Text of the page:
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Iowa again leads nation in corn productionIowa again leads nation in corn production

Despite dry weather, Iowa produced near-record corn and soybean crops in 2017.

Rod Swoboda 1

January 25, 2018

4 Min Read
BIG CROPS: Final tally for 2017 shows Iowa harvested its second-largest corn and soybean crops ever. Iowa has led the nation in corn production for the last 24 consecutive years and 39 of the last 40 years.

Despite a warm and dry June and July, Iowa ended up producing near-record crops of both corn and soybeans in 2017. That’s according to USDA’s “final” estimates for the year, released Jan. 12. Iowa farmers produced 5% less corn than the record 2016 crop, and 1% less soybeans than the 2016 record soybean harvest.

“Yields turned out better than expected for many producers, even in parts of the state affected by extremely dry weather during the growing season,” says Greg Thessen, director of USDA’s National Ag Statistics Service Upper Midwest regional office in Des Moines, serving Iowa, Minnesota and Wisconsin. Iowa went into the 2017 growing season with a good supply of reserve subsoil moisture. After a warm and dry June and July, August turned cooler and the growing season finished with timely rains and a cool September and October.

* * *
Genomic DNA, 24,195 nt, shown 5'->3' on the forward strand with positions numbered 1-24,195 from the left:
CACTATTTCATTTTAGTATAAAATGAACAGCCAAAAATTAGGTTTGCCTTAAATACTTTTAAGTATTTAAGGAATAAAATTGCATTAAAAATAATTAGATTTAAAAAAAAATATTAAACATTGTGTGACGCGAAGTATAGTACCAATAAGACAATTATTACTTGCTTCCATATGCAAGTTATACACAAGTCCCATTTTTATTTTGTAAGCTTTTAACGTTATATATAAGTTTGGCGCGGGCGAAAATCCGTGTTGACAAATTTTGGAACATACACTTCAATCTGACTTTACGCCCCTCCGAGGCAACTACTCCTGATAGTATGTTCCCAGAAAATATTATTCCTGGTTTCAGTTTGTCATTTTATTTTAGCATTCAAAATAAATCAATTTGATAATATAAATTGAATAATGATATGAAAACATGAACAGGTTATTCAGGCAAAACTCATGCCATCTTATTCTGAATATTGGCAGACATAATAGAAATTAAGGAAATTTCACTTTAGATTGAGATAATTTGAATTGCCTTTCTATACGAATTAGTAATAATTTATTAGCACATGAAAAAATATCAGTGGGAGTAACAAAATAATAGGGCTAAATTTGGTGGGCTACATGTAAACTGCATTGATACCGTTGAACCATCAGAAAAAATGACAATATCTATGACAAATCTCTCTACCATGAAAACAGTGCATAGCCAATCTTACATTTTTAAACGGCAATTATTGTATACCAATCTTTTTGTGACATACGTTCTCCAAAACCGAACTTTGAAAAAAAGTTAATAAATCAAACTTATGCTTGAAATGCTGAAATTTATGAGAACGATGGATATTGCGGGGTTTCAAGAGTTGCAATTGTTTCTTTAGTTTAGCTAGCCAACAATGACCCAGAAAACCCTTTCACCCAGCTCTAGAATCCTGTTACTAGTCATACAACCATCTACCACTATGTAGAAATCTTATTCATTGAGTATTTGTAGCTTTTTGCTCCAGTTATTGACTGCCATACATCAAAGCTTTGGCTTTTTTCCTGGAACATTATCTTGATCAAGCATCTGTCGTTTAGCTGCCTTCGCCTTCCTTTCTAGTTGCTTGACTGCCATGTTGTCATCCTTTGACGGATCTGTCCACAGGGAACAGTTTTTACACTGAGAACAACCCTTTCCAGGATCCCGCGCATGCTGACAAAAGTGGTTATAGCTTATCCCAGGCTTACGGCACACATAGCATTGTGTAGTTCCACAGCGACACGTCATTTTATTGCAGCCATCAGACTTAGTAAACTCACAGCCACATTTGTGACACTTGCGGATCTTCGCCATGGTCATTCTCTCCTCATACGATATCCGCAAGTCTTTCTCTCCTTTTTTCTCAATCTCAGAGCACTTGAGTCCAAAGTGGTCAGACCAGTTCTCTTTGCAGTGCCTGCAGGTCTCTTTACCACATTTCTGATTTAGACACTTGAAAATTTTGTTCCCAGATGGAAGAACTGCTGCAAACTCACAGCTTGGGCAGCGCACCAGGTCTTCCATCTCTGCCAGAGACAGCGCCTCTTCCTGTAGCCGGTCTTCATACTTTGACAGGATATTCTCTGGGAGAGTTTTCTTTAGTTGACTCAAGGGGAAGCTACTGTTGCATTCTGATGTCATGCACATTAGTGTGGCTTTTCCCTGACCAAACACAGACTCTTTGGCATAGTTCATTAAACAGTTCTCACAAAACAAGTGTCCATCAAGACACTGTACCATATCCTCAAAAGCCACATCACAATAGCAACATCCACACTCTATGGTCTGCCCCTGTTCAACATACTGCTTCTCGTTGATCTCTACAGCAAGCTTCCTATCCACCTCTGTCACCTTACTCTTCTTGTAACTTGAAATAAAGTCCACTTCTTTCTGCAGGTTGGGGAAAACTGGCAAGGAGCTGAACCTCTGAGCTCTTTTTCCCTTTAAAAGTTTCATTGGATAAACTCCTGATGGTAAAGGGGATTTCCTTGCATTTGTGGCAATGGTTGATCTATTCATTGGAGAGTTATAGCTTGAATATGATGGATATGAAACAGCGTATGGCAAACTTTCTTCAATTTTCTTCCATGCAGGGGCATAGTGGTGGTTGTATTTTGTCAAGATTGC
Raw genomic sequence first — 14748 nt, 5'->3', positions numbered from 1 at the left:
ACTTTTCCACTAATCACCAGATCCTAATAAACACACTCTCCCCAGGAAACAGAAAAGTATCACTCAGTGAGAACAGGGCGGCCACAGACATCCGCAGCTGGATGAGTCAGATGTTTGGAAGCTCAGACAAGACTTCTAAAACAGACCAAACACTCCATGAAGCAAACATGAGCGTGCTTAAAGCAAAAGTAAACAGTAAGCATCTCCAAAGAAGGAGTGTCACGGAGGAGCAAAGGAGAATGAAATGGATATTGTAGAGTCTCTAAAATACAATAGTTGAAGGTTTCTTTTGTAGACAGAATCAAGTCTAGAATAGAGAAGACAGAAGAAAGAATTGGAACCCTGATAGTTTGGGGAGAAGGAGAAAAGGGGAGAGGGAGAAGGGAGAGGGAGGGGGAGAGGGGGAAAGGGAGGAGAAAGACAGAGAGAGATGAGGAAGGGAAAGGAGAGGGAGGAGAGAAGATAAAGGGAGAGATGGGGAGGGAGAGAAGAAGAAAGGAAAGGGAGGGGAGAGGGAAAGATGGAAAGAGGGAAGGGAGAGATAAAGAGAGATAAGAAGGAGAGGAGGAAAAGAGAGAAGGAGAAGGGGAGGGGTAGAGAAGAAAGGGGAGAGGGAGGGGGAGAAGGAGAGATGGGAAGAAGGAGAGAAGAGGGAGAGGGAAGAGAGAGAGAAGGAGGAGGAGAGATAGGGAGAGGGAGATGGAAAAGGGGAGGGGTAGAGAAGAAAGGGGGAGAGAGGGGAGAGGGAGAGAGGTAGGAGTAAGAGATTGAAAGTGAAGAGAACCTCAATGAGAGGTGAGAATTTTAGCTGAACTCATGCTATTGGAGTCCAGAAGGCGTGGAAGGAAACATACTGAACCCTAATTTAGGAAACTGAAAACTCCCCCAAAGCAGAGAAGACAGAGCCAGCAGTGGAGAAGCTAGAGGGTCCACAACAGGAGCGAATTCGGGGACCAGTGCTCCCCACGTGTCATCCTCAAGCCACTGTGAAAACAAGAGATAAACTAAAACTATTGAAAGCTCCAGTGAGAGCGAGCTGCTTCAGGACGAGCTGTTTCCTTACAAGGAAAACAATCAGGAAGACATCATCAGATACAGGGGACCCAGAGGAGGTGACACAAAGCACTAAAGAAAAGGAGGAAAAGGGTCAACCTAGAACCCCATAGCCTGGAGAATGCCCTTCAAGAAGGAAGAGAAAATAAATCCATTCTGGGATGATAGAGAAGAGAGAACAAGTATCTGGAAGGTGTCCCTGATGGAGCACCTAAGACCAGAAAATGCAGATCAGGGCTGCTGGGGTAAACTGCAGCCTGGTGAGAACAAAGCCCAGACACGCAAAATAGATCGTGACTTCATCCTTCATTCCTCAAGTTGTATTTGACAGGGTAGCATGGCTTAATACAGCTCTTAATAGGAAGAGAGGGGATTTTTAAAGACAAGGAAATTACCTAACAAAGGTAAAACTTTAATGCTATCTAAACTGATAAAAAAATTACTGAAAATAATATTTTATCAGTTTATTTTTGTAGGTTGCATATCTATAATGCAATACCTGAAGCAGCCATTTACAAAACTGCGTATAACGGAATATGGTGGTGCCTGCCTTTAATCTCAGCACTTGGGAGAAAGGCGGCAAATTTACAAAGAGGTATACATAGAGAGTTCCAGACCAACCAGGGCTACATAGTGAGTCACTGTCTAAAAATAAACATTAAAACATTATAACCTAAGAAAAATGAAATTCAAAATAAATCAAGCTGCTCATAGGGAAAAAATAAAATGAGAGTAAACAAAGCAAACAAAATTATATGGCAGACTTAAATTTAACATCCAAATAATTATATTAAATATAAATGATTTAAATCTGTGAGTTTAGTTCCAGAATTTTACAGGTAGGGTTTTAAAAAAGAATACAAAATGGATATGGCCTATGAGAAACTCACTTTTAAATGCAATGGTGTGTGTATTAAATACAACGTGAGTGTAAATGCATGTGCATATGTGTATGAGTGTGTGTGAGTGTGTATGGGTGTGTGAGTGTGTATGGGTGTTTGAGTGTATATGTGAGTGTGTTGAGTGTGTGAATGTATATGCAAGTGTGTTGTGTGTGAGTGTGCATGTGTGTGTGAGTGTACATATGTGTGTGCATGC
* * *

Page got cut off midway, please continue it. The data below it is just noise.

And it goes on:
Reaching deep, corn and soybean roots tapped into the subsoil moisture, so did the hay crop. Iowa’s production of all hay in 2017 was up from 2016 by 4%.

Iowa continues as leading corn producer
Looking at the national numbers, USDA pegs the 2017 U.S. corn crop at 14.6 billion bushels, down 4% from 2016’s record 15.1 billion bushels. For soybeans, the estimate for 2017 is 4.39 billion bushels, a record-large U.S. soybean crop, according to USDA’s Crop Production 2017 Summary report.

Corn for grain production in Iowa for 2017 is estimated at 2.61 billion bushels, 5% less than the state’s previous record of 2.74 billion bushels set in 2016. Iowa has led the nation in corn production for the last 24 consecutive years and 39 of the last 40 years.